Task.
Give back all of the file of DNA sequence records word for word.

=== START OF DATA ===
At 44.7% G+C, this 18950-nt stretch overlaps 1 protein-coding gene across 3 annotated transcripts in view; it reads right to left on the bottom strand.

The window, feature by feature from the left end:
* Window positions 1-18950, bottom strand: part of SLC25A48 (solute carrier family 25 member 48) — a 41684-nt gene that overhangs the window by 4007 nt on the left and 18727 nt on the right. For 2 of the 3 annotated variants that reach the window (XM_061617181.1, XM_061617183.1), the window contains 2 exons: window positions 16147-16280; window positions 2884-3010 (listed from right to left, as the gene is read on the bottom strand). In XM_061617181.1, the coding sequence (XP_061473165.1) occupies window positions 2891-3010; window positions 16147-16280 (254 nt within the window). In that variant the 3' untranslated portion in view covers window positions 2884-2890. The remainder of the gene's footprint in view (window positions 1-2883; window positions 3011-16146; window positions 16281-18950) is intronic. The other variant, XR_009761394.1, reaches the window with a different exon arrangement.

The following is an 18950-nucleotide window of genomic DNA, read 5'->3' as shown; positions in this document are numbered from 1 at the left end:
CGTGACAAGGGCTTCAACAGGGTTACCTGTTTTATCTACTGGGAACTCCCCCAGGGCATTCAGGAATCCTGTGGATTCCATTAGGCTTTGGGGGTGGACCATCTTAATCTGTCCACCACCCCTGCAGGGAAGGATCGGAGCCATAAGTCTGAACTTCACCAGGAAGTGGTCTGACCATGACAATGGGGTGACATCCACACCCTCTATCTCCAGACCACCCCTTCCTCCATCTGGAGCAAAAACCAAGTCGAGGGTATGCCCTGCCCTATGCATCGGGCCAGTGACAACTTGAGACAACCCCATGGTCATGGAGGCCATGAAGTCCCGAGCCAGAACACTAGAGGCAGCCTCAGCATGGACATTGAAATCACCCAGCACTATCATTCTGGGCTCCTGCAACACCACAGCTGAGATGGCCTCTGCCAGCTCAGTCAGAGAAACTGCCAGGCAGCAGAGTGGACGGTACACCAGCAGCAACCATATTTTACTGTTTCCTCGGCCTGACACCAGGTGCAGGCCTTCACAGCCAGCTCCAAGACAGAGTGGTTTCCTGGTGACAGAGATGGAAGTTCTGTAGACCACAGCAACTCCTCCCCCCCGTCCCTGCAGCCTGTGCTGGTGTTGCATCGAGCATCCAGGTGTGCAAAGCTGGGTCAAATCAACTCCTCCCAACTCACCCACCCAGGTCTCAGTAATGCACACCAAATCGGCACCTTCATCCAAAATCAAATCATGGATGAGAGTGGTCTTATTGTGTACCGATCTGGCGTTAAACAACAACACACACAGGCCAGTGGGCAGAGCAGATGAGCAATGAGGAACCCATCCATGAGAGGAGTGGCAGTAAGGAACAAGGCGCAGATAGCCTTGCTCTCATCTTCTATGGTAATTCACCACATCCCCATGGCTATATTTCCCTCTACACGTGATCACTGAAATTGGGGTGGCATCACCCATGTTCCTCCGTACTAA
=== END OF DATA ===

At 44.7% G+C, this 18950-nt stretch overlaps 1 protein-coding gene across 3 annotated transcripts in view; it reads right to left on the bottom strand.

The window, feature by feature from the left end:
* Window positions 1-18950, bottom strand: part of SLC25A48 (solute carrier family 25 member 48) — a 41684-nt gene that overhangs the window by 4007 nt on the left and 18727 nt on the right. For 2 of the 3 annotated variants that reach the window (XM_061617181.1, XM_061617183.1), the window contains 2 exons: window positions 16147-16280; window positions 2884-3010 (listed from right to left, as the gene is read on the bottom strand). In XM_061617181.1, the coding sequence (XP_061473165.1) occupies window positions 2891-3010; window positions 16147-16280 (254 nt within the window). In that variant the 3' untranslated portion in view covers window positions 2884-2890. The remainder of the gene's footprint in view (window positions 1-2883; window positions 3011-16146; window positions 16281-18950) is intronic. The other variant, XR_009761394.1, reaches the window with a different exon arrangement.

The following is an 18950-nucleotide window of genomic DNA, read 5'->3' as shown; positions in this document are numbered from 1 at the left end:
CGTGACAAGGGCTTCAACAGGGTTACCTGTTTTATCTACTGGGAACTCCCCCAGGGCATTCAGGAATCCTGTGGATTCCATTAGGCTTTGGGGGTGGACCATCTTAATCTGTCCACCACCCCTGCAGGGAAGGATCGGAGCCATAAGTCTGAACTTCACCAGGAAGTGGTCTGACCATGACAATGGGGTGACATCCACACCCTCTATCTCCAGACCACCCCTTCCTCCATCTGGAGCAAAAACCAAGTCGAGGGTATGCCCTGCCCTATGCATCGGGCCAGTGACAACTTGAGACAACCCCATGGTCATGGAGGCCATGAAGTCCCGAGCCAGAACACTAGAGGCAGCCTCAGCATGGACATTGAAATCACCCAGCACTATCATTCTGGGCTCCTGCAACACCACAGCTGAGATGGCCTCTGCCAGCTCAGTCAGAGAAACTGCCAGGCAGCAGAGTGGACGGTACACCAGCAGCAACCATATTTTACTGTTTCCTCGGCCTGACACCAGGTGCAGGCCTTCACAGCCAGCTCCAAGACAGAGTGGTTTCCTGGTGACAGAGATGGAAGTTCTGTAGACCACAGCAACTCCTCCCCCCCGTCCCTGCAGCCTGTGCTGGTGTTGCATCGAGCATCCAGGTGTGCAAAGCTGGGTCAAATCAACTCCTCCCAACTCACCCACCCAGGTCTCAGTAATGCACACCAAATCGGCACCTTCATCCAAAATCAAATCATGGATGAGAGTGGTCTTATTGTGTACCGATCTGGCGTTAAACAACAACACACACAGGCCAGTGGGCAGAGCAGATGAGCAATGAGGAACCCATCCATGAGAGGAGTGGCAGTAAGGAACAAGGCGCAGATAGCCTTGCTCTCATCTTCTATGGTAATTCACCACATCCCCATGGCTATATTTCCCTCTACACGTGATCACTGAAATTGGGGTGGCATCACCCATGTTCCTCCGTACTAA